The United States has the third highest divorce rate in the world, and those who have gone through this process would agree that it is not easy. It seems to affect men and women in different ways. Florida residents may be interested in learning about the top concerns women have after divorce and how they deal with them.
A divorce can mean that Florida estranged couples may have a number of complex investments to divide. Since this can incur penalties and taxes if not done correctly, people in this situation may want to work with legal and financial professionals throughout this process. People who have not been very involved in their marital finances need to make sure they know what assets they have and how to get to them.
Every marriage in Florida involves two people who both need to make efforts to sustain the relationship and control negative personality impulses. Bad habits or personality traits if left unrecognized or uncontrolled could eventually motivate people to file for divorce.
Child support orders in Florida are typically based on the income of the non-custodial parent. However, many people experience serious changes to their financial situation after a child support order is already in place. Some believe that people fall behind on child support because they don't care about their kids, but many actually struggle to make ends meet and cannot afford the monthly payments. When people lose their jobs, become disabled or move out of state, they may face difficulties keeping up with their mandated support payments. As a result, they may face wage garnishment or even a threat of jail.
Florida spouses who are going through a divorce should think about the financial impact of separating. While ending a marriage may be necessary, it's important to go over one's current financial situation before starting the process. This is because it may be necessary to divide debt as well as positive assets such as a house or retirement account. Therefore, being proactive could make it easier to structure a settlement that's in a person's best interest.
Many Florida residents have social media accounts and frequently interact with online friends. However, an internet acquaintance is not necessarily the same thing as a personal friend. Divorce is difficult enough without getting social media involved. That's why couples headed toward divorce should take precautions when posting on social media, especially if they have young children.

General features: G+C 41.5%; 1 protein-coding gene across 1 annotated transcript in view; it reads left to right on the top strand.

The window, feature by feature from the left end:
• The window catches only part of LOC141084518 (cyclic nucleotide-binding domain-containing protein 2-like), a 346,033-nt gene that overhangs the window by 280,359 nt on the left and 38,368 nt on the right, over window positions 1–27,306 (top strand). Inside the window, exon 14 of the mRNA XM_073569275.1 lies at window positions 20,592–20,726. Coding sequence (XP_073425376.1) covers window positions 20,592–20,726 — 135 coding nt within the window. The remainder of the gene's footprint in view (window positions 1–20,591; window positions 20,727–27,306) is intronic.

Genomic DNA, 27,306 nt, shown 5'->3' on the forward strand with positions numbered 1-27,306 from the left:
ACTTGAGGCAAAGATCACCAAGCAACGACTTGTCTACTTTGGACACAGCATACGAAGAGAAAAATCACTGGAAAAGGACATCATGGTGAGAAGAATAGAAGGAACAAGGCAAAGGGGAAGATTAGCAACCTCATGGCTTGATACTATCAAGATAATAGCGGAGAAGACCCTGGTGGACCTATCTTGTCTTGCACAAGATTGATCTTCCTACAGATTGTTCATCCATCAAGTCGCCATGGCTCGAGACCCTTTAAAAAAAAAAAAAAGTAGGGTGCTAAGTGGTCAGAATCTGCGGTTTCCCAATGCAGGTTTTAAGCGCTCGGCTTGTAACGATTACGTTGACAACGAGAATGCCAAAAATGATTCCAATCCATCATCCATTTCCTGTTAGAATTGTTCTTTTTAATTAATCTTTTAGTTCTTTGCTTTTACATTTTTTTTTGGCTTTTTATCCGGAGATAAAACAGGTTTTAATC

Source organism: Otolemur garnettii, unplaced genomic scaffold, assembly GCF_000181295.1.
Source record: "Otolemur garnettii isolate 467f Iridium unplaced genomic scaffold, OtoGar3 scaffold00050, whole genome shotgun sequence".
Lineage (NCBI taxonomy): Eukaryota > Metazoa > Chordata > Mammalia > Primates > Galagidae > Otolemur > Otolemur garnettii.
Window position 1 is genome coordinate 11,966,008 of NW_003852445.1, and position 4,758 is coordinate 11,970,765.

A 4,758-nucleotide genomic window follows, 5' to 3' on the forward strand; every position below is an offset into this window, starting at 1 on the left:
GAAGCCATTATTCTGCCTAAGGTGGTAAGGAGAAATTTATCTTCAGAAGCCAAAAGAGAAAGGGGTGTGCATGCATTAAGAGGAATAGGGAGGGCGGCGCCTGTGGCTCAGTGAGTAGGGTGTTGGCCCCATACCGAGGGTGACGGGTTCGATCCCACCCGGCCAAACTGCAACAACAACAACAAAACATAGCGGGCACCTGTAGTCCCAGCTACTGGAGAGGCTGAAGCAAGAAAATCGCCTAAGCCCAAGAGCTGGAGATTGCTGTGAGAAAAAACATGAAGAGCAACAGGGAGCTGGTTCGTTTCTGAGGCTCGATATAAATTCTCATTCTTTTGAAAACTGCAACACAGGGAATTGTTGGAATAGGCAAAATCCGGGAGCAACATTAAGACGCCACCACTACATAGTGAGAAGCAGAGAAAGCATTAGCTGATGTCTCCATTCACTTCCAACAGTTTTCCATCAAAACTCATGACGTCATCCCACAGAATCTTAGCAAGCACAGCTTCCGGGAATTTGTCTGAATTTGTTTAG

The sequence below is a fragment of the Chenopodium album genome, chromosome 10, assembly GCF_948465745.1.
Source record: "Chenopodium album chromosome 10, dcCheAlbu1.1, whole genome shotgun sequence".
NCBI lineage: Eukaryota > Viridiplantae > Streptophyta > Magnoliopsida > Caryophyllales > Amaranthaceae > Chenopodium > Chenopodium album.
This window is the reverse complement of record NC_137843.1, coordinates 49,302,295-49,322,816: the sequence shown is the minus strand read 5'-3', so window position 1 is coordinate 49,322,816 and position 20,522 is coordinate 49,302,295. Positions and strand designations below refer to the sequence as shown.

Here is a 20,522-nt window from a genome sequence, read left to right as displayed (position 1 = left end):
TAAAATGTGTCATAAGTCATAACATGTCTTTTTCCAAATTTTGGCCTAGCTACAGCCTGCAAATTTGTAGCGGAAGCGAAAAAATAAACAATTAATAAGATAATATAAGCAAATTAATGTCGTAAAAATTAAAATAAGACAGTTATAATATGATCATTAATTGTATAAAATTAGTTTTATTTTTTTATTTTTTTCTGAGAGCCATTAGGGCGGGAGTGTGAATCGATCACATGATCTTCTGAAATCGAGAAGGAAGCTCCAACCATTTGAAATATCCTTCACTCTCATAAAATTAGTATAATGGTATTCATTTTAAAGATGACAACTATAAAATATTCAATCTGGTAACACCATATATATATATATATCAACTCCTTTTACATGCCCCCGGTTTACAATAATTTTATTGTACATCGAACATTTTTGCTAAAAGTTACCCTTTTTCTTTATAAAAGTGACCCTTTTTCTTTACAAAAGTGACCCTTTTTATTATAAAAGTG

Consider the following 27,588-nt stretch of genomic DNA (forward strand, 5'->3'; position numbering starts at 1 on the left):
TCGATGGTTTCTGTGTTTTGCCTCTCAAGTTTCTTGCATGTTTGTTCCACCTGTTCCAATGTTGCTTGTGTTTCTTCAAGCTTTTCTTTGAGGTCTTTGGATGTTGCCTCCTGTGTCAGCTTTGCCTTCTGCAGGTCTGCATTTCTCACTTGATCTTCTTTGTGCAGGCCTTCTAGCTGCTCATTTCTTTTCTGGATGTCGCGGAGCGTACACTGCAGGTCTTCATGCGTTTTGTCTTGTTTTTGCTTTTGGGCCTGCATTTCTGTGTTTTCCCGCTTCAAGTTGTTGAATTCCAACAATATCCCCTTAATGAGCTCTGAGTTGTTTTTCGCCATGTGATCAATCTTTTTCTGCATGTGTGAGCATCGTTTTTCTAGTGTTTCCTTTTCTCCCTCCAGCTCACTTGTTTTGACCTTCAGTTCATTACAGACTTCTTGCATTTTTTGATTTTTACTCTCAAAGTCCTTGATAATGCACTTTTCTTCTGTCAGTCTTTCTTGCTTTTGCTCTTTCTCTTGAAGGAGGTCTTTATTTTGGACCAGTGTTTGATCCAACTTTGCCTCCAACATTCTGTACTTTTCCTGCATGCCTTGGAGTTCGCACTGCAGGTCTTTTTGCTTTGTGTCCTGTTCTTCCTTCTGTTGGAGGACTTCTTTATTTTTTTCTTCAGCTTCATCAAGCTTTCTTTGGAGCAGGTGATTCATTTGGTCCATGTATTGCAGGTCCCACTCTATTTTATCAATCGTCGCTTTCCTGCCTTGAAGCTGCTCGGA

Whether they grow up in Florida or any other state, children can experience both short and long-term trauma after their parents get divorced. However, parents can take steps to help their kids adjust to their new circumstances in a positive and healthy manner. For instance, parents can make time to listen to what their children have to say and validate their feelings. This is important whether those feelings are positive or negative.
Millennials are more likely to keep their finances separate and to have prenuptial agreements than previous generations, but experts say the latter is more likely than the former to protect their property in a divorce. In an equitable distribution state like Florida, what people have earned separately may still be considered their own property. However, a court still has some discretion in what it determines is shared property and how that property will be divided. There are advantages in a divorce to having individual accounts. It can allow each person to have ready access to money for use during the process.
Many people in Florida are dealing with extensive student loan debt. In some cases, people decide to delay marriage, children or major purchases because they are struggling to pay off loans that can amount to hundreds of thousands of dollars. With the costs of college rising, many people have few options but to take out student loans to pursue education for their future careers. At the same time, divorce is a major financial event. The effects of the end of a marriage on a person's finances can last for years beyond the relationship. Couples dealing with student loan debt burdens may be concerned with how their loans are handled during the property division process.
Florida business owners may have particular concerns to prioritize when they think about divorce. People who own small, closely held businesses may discover that their companies constitute the bulk of marital assets. They may be uncertain of how they can keep the business intact after the end of their marriage. After all, the financial effects of a divorce can linger long after the emotional and practical issues have been handled.